The OECD has set up several initiatives on generative AI, such as a tracker of trends in generative AI-related investments, R&D and jobs and training (; a catalog of AI risk assessment and AI governance tools (; the creation of an anticipatory governance working group; regulatory experiments (sandboxes), particularly in the fields of privacy and finance; and real-time AI incident monitoring to prevent AI-related damage from recurring.

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Félicien Vallet - Generative AI: What's at stake for the regulation of personal data?

On March 31, 2023, la Garante (the Italian data protection Authority) passed an emergency measure to ban ChatGPT in Italy. This decision was based on several factors, including the lack of information given to users whose data was used to train the model, the inaccuracy of certain data, and the absence of age verification. Having met some of the Garante’s requirements, ChatGPT was reinstated in Italy at the end of April. However a number of questions remain.

Firstly, what is the legal framework for processing personal data during the training of the model (we’re talking about training datasets of ~570Gb of text of varying quality for ChatGPT-4)? Secondly, is it possible to retrieve the personal data used for training from the model itself, for example via the mechanisms of inversion (an approximate version of a training data item is recreated), inference (a person’s association with a data group is inferred) or memorization (a personal data item memorized by the model is brought out). Finally, from the user interface, how can we exercise our right of access, rectification or deletion of transmitted information, or understand how data is processed?

Félicien Vallet proposes an analogy with the emergence of the right to oblivion in the context of search engines in the 2000s. This right to oblivion consists in deleting content from the results of a search engine, even if that content is still present on the web. A similar logic could be employed with LLMs: remove the content of a model’s results through filtering mechanisms without having to re-train the model.

To date, the CNIL has received 5 complaints concerning the protection of personal data on ChatGPT. These complaints are currently being processed. The CNIL has also published a dossier and an action plan on generative AI, aiming at framing the French and European development of generative AI in a way that respects privacy. At the European level, the EDPB Task Force on ChatGPT and LLMs is making progress on these issues.

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Léo Laugier – Foundation models: solutions to improve our online interactions

Automatic language processing (NLP) has undergone a paradigm shift over the past decade. For a long time, it was difficult for machines to understand the ambiguous nature (syntactic, contextual, lexical, etc.) of human language. But since around 2012, techniques such as Word2Vec have enabled language models to understand words in context and thus develop knowledge of language and of the world. This is known as the dispositional hypothesis: « you recognize a word by its companions » (Firth, 1957).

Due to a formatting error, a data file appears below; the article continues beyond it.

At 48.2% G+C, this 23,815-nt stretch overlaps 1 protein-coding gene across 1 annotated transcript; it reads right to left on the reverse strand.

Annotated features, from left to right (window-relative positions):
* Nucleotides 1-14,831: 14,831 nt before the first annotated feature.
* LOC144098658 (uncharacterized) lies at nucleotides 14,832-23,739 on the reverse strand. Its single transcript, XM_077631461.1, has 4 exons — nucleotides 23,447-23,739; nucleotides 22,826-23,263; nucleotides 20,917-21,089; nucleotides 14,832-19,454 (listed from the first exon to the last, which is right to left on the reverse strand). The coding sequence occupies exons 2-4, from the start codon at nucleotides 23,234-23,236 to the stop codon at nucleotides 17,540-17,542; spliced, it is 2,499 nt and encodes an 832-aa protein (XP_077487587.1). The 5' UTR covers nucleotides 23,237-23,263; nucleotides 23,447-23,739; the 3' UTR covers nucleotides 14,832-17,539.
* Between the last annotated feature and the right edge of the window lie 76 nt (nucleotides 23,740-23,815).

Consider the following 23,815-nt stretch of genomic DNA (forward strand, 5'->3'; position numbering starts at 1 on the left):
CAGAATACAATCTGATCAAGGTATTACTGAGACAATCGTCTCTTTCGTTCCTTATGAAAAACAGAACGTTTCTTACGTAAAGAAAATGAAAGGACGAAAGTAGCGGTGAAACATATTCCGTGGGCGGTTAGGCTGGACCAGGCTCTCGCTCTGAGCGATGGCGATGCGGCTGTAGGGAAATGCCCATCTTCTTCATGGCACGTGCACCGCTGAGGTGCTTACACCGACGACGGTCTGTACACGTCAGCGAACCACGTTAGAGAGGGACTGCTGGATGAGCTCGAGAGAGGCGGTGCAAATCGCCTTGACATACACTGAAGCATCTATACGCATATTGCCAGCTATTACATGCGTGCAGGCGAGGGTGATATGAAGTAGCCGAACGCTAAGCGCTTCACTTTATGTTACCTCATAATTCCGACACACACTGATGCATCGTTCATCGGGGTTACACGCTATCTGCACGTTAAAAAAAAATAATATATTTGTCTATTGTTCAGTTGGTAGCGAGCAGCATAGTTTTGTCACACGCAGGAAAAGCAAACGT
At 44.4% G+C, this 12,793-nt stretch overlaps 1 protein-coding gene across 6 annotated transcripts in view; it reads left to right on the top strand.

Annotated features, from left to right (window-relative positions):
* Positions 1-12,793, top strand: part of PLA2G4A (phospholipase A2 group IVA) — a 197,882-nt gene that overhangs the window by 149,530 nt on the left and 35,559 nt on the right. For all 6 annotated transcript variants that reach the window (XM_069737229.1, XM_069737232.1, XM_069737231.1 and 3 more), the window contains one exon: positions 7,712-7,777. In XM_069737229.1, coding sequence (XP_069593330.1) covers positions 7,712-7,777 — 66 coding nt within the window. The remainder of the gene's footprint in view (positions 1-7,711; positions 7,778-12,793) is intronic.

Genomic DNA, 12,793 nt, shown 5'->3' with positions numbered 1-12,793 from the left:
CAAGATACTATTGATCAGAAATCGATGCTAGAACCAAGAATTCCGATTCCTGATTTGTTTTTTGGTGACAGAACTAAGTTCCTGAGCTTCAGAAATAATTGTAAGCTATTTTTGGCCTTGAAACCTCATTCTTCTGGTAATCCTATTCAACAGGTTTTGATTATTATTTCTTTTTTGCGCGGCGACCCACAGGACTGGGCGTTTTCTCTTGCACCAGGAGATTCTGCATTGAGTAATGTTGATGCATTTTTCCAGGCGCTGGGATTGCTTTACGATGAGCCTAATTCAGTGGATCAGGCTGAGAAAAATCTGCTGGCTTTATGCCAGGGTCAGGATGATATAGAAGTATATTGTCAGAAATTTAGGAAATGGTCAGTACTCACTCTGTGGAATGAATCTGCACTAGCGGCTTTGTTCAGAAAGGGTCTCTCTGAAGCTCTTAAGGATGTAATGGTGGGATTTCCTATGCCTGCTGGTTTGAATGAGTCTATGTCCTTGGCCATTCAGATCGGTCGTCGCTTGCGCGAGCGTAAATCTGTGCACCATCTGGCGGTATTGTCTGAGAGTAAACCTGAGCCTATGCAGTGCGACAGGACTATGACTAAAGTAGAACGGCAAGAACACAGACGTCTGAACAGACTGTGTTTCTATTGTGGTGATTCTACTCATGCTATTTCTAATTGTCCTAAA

Léo Laugier’s work focuses on using language models to improve our online interactions.

A first example is the moderation of online messages. In this field, one of the difficulties is to detect certain insulting, impolite or « toxic » words in very long posts, for which the toxicity score might be slightly below the threshold beyond which the posts are deleted or analyzed. This task is known as Toxic Span detection. Leo’s work focused on the use of weakly supervised learning to solve this task.

Another example is the reformulation of offensive language, with the aim of encouraging calmer, more constructive conversations. The idea behind the method is that of translation, where the machine learns to transfer from one language to another, in this case from toxic to civic language. However, there are risks of hallucination (the model produces false content), supererogation (the model adds something) or position reversal (the model gives an opposite meaning to the initial sentence).

Léo is currently studying online polarization at the EPFL, with the aim of protecting democracy from the threat of online radicalization and polarization, without undermining pluralism.

In conclusion, Olivier Fliche, Director of the ACPR’s Fintech Innovation Unit, highlighted some of the critical issues introduced in this webinar. Some are not new, such as transparency, explainability and governance. Others have emerged with the arrival of generative AI, such as the question of the accuracy of generated content. In addition, research into human-computer interaction highlights the tendency to anthropomorphize these conversational tools, which can lead to overconfidence in their predictions.

View the replay (in French)

ChatGPT, Large Language Models : Les modèles de fondation - Les lundis de l’IA et de la Finance #7 (vidéo)